- Jane Guiltinan, ND is the dean of the school of naturopathic medicine at Bastyr University, Seattle whose clinical practice is focused on women’s health, disease prevention, and wellness promotion.
- Scott Haldeman, DC, MD, PhD, is adjunct professor in the department of Epidemiology at UCLA, clinical professor in the Department of Neurology at the University of California, Irvine and chairman of the research council of the World Federation of Chiropractic.
- Frances C. Henderson, RN, EdD, is a clinical professor in the department of medicine at the University of Mississippi Medical Center, Jackson with a focus on for her work in promoting health in adolescents, minority elderly, and rural individuals.
- John Licciardone, DO, is associate dean for clinical research and executive director of the Osteopathic Research Center at the University of North Texas Health Science Center, Fort Worth who has served in various research and review capacities for NCCAM projects relative to osteopathy.
- Lynda H. Powell, PhD, is a licensed clinical psychologist and professor and chairman of the department of preventative medicine at Rush University Medical Center, Chicago who has focused on women’s psychosocial and cardiovascular health as well as lifestyle interventions aimed at reducing the risk for developing type-2 diabetes and cardiovascular disease.
Comment: Interesting crop: two with health promotion expertise, two from the licensed complementary and alternative medicine disciplines NCCAM was originally charged to explore; one from a discipline (osteopathy) that NCCAM subsequently decided to add to the list; and a Canadian basic scientists. The mix reflects the 2011-2015 strategic plan’s new focus on health promotion.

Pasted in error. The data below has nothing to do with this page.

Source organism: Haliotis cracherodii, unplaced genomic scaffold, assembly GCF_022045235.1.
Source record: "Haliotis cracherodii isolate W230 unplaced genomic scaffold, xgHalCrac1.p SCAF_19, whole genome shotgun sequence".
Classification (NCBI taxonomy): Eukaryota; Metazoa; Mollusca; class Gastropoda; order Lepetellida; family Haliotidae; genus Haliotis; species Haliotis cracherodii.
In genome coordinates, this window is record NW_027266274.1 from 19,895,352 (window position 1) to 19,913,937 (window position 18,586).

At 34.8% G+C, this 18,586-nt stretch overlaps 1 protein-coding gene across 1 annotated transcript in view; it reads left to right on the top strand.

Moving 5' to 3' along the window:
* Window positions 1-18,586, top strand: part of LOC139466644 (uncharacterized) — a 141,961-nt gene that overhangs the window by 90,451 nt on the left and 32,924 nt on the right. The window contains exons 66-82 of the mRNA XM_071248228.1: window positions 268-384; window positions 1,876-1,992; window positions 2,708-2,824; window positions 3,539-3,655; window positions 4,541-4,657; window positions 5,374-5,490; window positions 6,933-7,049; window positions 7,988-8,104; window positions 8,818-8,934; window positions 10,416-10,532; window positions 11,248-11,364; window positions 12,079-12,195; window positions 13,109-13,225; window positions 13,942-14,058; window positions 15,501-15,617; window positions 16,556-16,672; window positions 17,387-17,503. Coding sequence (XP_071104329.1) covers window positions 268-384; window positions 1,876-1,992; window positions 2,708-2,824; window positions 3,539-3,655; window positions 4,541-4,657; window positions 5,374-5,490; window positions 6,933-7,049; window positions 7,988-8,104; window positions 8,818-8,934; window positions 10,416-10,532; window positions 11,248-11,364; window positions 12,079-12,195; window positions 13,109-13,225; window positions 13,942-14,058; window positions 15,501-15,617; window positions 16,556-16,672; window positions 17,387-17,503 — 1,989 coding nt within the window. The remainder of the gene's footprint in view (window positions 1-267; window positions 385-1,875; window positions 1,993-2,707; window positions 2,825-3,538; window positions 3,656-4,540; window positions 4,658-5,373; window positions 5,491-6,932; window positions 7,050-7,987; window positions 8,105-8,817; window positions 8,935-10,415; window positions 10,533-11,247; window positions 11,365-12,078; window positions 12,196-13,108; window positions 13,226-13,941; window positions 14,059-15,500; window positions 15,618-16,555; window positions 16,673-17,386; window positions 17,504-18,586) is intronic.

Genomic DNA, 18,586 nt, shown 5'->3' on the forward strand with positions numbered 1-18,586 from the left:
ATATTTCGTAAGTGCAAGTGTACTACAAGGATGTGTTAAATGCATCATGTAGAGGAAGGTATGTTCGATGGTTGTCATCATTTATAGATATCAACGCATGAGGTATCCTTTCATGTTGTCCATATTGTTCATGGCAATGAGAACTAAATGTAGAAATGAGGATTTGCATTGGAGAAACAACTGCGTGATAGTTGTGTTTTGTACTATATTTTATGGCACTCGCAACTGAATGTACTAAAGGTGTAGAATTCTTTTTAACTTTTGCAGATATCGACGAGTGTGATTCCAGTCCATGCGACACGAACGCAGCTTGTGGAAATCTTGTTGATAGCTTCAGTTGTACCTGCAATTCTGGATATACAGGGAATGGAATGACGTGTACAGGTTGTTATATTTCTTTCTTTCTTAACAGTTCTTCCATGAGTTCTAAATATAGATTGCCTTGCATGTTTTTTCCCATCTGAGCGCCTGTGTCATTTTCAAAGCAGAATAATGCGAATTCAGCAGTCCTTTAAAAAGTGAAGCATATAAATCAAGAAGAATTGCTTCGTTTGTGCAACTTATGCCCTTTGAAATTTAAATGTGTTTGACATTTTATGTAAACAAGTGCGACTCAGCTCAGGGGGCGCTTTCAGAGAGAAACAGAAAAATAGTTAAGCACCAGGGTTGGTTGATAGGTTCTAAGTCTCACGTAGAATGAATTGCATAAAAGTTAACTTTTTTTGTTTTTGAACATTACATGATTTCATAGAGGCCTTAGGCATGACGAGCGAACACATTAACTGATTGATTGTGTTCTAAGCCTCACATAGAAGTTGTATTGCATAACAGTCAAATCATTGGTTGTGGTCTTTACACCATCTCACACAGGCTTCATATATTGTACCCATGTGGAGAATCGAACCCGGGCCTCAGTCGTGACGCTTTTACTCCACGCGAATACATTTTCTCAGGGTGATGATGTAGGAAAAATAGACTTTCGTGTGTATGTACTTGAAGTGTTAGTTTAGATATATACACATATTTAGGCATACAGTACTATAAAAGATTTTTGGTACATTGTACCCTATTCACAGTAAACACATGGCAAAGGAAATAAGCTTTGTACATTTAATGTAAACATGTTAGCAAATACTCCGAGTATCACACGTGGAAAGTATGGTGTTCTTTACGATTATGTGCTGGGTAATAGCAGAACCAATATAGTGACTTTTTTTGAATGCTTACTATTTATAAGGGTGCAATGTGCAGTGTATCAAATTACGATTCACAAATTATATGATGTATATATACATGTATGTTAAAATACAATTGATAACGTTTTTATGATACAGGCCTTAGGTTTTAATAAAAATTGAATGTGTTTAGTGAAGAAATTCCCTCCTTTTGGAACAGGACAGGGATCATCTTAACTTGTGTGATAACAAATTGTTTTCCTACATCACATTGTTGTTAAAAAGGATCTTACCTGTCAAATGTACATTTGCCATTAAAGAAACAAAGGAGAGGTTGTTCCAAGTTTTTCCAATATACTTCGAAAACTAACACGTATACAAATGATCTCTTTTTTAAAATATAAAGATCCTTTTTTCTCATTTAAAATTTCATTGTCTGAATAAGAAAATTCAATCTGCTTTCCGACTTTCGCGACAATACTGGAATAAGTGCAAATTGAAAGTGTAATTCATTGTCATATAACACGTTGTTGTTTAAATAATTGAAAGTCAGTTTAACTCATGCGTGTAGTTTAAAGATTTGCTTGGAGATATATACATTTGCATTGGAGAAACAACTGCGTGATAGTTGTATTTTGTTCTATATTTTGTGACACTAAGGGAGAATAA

Brian Berman, MD, co-founder of The Institute for Integrative Health shares that the Institute is sponsoring a 5 day research training that includes the complementary and integrative medicine field coordinators for the Cochrane Collaboration, Eric Manheimer and Susan Wieland, on Systematic Reviews and Meta-Analysis. In a separate module, whole systems and real world research experts Claudia Witt and Klaus Linde will teach on study design and pragmatic trials. Participants can purchase individual components of the workshop. Writes Berman: “The course will provide participants with the skills necessary to both critically appraise clinical research, identify gaps, and to plan and perform their own study projects. Another important aim of the course is to foster international networking among participants.” For information click here.
The already robust international research gathering sponsored by the Consortium of Academic Health Centers for Integrative Medicine has witnessed a huge influx of interest from researchers. According to organizers, just one-in-three presentation proposals was accepted. The Congress, first held in Edmonton in 2006 as the National Research Conference in Complementary and Alternative Medicine (NARCCIM), has continually grown with roughly 600 attendees at the first meeting, over 800 at the second, in Minneapolis in 2009. Organizers are targeting over 1000 attendees for the May 15-18, 2012.
Comment: For anyone with an interest in research in these fields, this Congress is an absolute smorgasbord of continuous abundance – in presentations, ideas and colleagues. If you have considered going, go.